Dr. Phinney’s Answer: Insulin resistance is the hallmark of type 2 diabetes and manifests as carbohydrate intolerance. Like other food intolerances, the most logical and effective approach to managing carbohydrate intolerance is to restrict sugars and starches to within the individual’s metabolic tolerance. A well-formulated ketogenic diet can not only prevent and slow down progression of type 2 diabetes, it can actually resolve all the signs and symptoms in many patients, in effect reversing the disease as long as the carbohydrate restriction is maintained.

For complete answers to this and the other questions please copy and paste this link into your address bar

Q: Appreciated your article on the concerns about prolonged fasting. Could you comment on the utility and safety of shorter durations of fasting (i.e. 16 hrs of fasting/8 hrs of eating or 20 hrs of fasting/4 hrs of eating over a period of 1 day)? —Anonymous

Q: Can you achieve this on a vegetarian diet too? A lot of people I know from India, including my wife, are vegetarian and prediabetic or T2D. I am a T1 and now on keto diet, but I am not able to convince the vegetarians to eat meat. —Anonymous

Q: Does the amount of fat I eat in a ketogenic diet interfere with my ability to burn body fat? —Marcos C.

Q: Why are blood ketone values lower in the morning than in the afternoon/evening? —Nikola S.

Q: When I started my cholesterol was fine. Now my glucose has dropped 40%, but my cholesterol is 241. Should I be worried? —Kerry J.

 Q: Since families often (and should!) eat together, is there any concern about children who are eating high fat diets at breakfast and dinner with their ketogenic parents, but higher carb foods at lunch/snacks at school? —Tera N.

 Q: What are your inflammation biomarkers? —Tekla B.

 Q: Can long-term keto diet contribute to hypothyroidism? —Sonia Z.

 Q: Why some people’s LDL goes sky high on keto diet? —Sonia Z.

Dr. Phinney: The changes we see in total and LDL cholesterol levels are much less predictable than the changes in triglycerides and HDL cholesterol. For the full answer click the link below.

Q: There is a lot of concern about protein intake and gluconeogenesis kicking people out of ketosis. As stated in your book, moderate protein is .6-1 gram/pound of lean body mass. As long as you stay within that protein range is GNG something to be concerned about? —James F.

 Q: Does Diazoxide helps in the ketone production? Thanks a lot for sharing your knowledge. Your influence is bigger than you think. —Salomon J.

 Q: Does athlete fat oxidation rate vary continuously with carb intake? Or is keto the only way to get it above 0.5g/min?—Norman T.

 Q: My daughter has high uric acid on KD, we don’t know if she did before KD, have you seen this before?—Justine L.

 Dr. Phinney: Yes, blood levels of uric acid usually double in the first week of a ketogenic diet or with fasting. This is because there is a competition between ketones and uric acid for excretion by the kidneys early in adaptation. As the adaptation process proceeds over a few months, the uric acid level comes down to normal levels even as nutritional ketosis continues, Thus this is a process of clearance (i.e., excretion), not over-production from dietary protein, and this temporary elevation in uric acid is usually harmless unless one is prone to gout. That said, the precursors of uric acid are pretty high in organ meats like liver and kidney, so if these are part of one’s diet, they should be eaten in moderation. You can learn more about keto-adaptation here.

Q: Thoughts on patients suffering from depression and/or hypothyroidism and keto diets? Also, interested in your thoughts on “The Fast Metabolism Diet” by Haylie Pomroy, which encourages a 5x/day eating plan, which includes a couple days of a keto-like diet after some carb and protein-heavy days each week over the course of a month. Thank you for what you do, sir. Appreciate your work. —Tyler S. 

Q: Love your and Dr. Volek’s low carb performance book – amongst the ‘good’ fats you talk about high-oleic safflower being acceptable (better PUFA ratio). Are high-oleic SUNflower oils OK and can you cook with them? —Chris B.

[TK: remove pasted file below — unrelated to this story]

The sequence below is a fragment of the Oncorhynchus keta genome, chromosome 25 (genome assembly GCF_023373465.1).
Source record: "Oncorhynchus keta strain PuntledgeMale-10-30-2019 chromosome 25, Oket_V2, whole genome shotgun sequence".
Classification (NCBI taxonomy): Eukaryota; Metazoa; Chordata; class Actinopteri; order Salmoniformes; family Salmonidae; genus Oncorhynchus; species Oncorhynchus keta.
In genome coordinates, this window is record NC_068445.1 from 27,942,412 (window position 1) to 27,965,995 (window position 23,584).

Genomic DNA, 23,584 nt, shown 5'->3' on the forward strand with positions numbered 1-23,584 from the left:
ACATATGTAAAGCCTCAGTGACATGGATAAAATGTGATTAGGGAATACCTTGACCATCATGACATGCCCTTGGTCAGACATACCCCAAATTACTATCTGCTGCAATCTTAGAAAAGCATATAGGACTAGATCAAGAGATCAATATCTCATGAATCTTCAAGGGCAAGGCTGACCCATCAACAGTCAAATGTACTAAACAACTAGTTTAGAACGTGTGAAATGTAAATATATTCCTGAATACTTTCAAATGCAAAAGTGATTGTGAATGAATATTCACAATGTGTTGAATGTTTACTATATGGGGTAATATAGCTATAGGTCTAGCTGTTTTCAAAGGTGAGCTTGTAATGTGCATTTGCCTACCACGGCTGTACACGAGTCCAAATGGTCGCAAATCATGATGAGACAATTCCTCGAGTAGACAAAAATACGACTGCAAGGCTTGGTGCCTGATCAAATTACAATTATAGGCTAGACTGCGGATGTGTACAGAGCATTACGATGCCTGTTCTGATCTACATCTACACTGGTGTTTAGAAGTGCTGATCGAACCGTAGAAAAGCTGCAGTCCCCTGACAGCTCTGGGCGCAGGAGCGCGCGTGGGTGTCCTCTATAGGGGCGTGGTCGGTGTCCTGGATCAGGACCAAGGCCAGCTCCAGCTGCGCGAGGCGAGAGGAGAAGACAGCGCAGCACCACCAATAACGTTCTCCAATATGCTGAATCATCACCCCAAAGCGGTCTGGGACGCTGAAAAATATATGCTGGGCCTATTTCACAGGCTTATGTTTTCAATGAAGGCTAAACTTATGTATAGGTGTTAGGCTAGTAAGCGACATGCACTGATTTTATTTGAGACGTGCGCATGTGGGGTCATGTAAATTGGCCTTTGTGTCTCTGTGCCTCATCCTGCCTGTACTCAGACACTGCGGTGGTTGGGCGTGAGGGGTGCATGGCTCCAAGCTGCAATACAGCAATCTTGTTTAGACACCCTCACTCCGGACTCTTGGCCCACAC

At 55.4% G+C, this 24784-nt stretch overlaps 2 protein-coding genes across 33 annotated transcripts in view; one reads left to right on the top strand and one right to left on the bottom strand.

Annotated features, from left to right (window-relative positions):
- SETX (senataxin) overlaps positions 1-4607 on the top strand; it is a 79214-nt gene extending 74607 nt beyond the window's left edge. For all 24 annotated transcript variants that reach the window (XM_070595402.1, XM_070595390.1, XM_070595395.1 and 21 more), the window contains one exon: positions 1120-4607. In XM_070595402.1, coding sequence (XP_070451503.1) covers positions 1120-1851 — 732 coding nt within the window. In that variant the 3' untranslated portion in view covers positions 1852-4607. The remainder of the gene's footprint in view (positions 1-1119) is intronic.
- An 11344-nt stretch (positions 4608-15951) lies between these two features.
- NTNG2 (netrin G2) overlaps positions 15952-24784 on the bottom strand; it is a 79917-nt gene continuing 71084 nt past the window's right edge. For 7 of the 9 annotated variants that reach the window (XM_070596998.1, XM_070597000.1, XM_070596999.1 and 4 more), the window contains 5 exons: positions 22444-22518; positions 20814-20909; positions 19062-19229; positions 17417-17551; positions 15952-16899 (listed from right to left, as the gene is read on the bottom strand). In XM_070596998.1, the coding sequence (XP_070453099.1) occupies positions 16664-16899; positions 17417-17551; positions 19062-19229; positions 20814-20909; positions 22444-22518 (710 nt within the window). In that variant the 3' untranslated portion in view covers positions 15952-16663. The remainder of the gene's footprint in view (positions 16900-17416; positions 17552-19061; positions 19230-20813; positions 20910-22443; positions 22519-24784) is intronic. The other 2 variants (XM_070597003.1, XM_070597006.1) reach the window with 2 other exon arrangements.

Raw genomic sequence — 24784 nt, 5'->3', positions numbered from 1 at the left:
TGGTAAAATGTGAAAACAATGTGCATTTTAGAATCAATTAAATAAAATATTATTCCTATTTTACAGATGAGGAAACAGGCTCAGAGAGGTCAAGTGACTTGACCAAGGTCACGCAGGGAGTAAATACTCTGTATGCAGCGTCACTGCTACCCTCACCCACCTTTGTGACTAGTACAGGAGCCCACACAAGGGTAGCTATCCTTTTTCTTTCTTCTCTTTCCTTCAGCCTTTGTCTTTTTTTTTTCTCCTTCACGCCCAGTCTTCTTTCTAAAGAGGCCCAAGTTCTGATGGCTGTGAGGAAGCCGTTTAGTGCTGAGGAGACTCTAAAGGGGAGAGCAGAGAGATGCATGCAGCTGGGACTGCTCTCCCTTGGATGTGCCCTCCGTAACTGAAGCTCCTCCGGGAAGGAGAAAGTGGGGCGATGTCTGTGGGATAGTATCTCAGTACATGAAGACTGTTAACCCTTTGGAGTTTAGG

Q: Could blood ketones, along with blood sugars, be used to fine-tune insulin dosing? Too little insulin with someone with type 1 and we get DKA. With too little insulin ketones disappear. Could we use ketone levels are consistently below 0.3mmol/L as a signal that we have too much basal insulin? —Marty K.

 Q: Does Virta know the benefit of whey protein for diabetes? Not sure in the context specifically of DM, but it is a very high quality protein source – BCAA, immunoglobulins —Salomon J.

 Q: Why NOT eat certain oils, such as safflower and sunflower oil? Do these oils impact ketosis or is it for other reasons? —India K.

Q: Can you please explain hair loss on Keto? —Jessy G.

Q: Thanks for all you do!! There are groups that advocate the potassium to sodium ratio at 4 grams to 1 gram per day. Does that fit into your view of those two. Also, is 400 milligrams of Magnesium appropriate? Thank you! My ketone level ranges from .3 to 1.2. —Mark K.

 Q: Are you looking at Cardiac Calcium Score? —Lincoln C.

 Q: Hi Dr. Phinney. I have chronic pain and take a lot of medications. Also have controlled type 2 diabetes. Do you think taking 4400mg of gabapentin a day could be why I am not losing weight that easily. I am eating under 30 grams of carbs a day and I don’t eat a lot of fat. I eat just twice a day, and only around 950-975 calories. Thank You! —Teresa R.

 Q: While someone pursuing a therapeutic ketogenic diet for the management of cancer, epilepsy, Alzheimer’s or dementia may want to reduce protein to achieve elevated ketone levels, do you think someone trying to manage diabetes or lose weight needs to consciously worry about “too much protein” or can they just follow their appetite when it comes to protein intake? —Marty K.

 Q: If you are trying to reduce saturated fat but maintain ketosis, what fat sources do you recommend? —Gail K.

For answers to the questions above please copy and paste this link into your address bar

For more information please refer to the book that Dr. Phinney and Dr. Volek co-authored the New York Times Best Selling “The New Atkins for a New You” published in March 2010. Available at

Disclaimer: The content of this email or Post is not intended for the treatment or prevention of disease, nor as a substitute for medical treatment, nor as an alternative to medical advice. Use of recommendations is at the choice and risk of the reader.

If you are interested in following my postings, please click the Follow button to receive an email when the next posting is available. Hint: You may have to click the Accept and Close button before follow is available.

If you wish to contact me by Email, please email using this form.

As always, I am interested in your thoughts on these topics.

May you Live Long Healthy.

Yours truly,

Lydia Polstra